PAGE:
Clause 28 of the bill requires specific social media companies to provide a platform for their users to voluntarily verify their accounts “in such manner as may be prescribed” - this may include uploading government-issued IDs for identity verification.

Sen described how linking personal user information to state-issued IDs can create a huge database of citizens’ profiles.

“If it involves linking personal user information such as ‘likes’ on Facebook or Twitter with government IDs, it will become theoretically possible to build detailed databases linking people’s voter IDs, PAN cards, bank account details, Provident Fund accounts, car registration numbers and what not - a commodity so lucrative that it will incentivise data breaches.

“Just imagine how powerful one can be if one knows almost every detail of a population’s life,” Sen told The Citizen.

The bill also seeks to regulate the storage and processing of Indians’ data in foreign nations. However, according to Sen the bill is unclear about restrictions on transferring Indians’ data abroad.

“Most of the world’s communications pass through the USA as it is the most centrally connected via internet bandwidth. It’s cheaper to communicate through the USA even if it means that any particular communication must pass a longer distance, as revealed by the [National Security Agency’s] PRISM slides leaked by Edward Snowden,” she said.

Regarding the protection of Indian citizens’ data from US government agencies, Sen said “The FBI has been known to collect data from data fiduciaries such as Google and Facebook. How can the PDP bill protect Indian citizens from having their data transferred to US government agencies?”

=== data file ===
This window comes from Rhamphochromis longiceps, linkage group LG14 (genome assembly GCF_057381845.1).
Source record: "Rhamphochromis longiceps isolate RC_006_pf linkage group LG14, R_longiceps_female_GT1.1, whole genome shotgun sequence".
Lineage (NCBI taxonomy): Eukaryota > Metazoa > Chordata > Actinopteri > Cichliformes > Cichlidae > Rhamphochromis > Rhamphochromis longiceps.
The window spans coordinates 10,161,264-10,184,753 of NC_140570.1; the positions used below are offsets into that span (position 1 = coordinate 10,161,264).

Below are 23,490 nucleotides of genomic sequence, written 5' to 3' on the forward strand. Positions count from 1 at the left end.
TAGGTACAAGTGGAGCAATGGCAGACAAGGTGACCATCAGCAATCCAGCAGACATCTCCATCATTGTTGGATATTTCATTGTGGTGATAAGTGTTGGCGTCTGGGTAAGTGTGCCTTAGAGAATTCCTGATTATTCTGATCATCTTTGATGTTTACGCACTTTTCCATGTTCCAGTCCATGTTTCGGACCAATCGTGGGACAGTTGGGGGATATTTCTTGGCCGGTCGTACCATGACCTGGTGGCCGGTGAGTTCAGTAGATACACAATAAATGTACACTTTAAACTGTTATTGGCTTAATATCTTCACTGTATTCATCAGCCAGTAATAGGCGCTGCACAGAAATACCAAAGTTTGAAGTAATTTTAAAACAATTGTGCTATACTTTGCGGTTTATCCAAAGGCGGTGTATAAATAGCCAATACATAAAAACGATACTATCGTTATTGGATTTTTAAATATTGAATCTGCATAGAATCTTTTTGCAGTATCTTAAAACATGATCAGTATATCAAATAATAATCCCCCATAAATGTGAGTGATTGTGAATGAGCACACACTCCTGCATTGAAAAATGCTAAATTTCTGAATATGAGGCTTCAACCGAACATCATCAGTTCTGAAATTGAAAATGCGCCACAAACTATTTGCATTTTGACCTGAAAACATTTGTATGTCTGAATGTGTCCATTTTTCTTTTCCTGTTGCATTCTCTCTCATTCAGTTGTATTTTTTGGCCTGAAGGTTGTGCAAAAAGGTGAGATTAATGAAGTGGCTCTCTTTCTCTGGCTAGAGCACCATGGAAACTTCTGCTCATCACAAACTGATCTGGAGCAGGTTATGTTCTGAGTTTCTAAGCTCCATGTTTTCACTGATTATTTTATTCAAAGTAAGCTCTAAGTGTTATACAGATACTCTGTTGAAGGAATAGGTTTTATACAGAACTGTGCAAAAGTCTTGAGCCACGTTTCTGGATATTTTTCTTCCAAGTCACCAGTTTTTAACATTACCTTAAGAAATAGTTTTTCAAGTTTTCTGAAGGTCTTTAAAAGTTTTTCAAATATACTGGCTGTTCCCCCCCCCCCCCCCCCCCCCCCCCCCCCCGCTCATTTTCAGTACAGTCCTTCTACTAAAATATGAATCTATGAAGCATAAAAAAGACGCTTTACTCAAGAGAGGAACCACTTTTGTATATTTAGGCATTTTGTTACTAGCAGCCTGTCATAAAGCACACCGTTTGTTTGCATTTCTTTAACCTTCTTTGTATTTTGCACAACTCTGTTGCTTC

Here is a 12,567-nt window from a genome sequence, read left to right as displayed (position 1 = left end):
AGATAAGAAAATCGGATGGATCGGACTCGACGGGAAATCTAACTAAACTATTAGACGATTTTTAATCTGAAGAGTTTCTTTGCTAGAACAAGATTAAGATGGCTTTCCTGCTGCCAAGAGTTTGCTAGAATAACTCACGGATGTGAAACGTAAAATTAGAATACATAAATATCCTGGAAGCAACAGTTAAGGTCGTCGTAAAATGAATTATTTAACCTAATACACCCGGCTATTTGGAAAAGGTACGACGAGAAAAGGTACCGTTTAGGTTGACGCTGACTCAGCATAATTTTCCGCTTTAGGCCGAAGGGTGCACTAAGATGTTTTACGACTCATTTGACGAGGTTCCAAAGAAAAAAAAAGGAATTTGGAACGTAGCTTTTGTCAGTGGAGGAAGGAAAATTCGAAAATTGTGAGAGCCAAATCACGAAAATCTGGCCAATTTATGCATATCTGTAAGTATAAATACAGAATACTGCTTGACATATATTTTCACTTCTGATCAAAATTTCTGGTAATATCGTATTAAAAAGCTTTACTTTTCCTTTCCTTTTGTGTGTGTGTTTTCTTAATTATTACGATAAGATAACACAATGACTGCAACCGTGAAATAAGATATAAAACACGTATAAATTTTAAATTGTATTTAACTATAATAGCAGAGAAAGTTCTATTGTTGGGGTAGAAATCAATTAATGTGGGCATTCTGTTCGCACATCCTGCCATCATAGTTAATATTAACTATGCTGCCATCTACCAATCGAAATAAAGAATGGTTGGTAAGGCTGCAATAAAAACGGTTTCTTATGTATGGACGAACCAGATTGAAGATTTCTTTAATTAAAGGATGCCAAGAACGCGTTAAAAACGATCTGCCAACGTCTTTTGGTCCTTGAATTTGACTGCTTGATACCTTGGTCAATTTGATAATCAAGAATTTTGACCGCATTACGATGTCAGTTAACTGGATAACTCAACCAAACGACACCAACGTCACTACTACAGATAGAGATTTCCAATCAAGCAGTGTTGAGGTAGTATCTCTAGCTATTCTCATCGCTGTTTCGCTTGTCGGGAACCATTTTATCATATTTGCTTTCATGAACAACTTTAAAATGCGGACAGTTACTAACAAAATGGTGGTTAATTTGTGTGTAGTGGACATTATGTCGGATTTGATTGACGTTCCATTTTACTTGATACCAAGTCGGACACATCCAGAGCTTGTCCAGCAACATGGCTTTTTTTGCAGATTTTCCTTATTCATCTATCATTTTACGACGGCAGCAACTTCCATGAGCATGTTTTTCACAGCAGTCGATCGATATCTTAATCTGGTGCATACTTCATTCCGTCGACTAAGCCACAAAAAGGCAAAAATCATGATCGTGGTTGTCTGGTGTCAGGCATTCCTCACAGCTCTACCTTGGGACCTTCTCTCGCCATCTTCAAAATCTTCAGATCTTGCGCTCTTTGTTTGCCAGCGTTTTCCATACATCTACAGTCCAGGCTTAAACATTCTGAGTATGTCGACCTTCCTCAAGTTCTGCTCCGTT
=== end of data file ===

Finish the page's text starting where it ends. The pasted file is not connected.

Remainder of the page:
There is also the burden of data entry and data processing, and its effect on health data systems in India, as Sen pointed out. “Health data systems in India can involve the inputting of data by time-scarce care providers on multiple systems, which impacts the time they can spend on care. There is no discussion on streamlining data systems such that no data is collected more than once, and duplication of efforts and redundancy is avoided”.

The bill proposes to establish a Data Protection Authority whose members will be chosen from those recommended by a selection committee. In the 2018 draft bill the selection committee was to comprise the Chief Justice of India or a Supreme Court judge nominated by them, the Cabinet Secretary, and an expert individual nominated by the CJI in consultation with the Cabinet Secretary.

However, the government modified the bill last year to propose a selection committee drawn entirely from the executive. It omits the CJI or any expert individual, and will consist only of the Cabinet Secretary and two Secretaries: in the ministry or department dealing with legal affairs, and with electronics and information technology.

Last session the union minister for electronics and IT Ravi Shankar Prasad sent the bill to a Joint Parliamentary Committee for scrutiny. The 30-member committee is headed by BJP MP Meenakshi Lekhi and agreed on January 16 to invite suggestions from the public about the bill.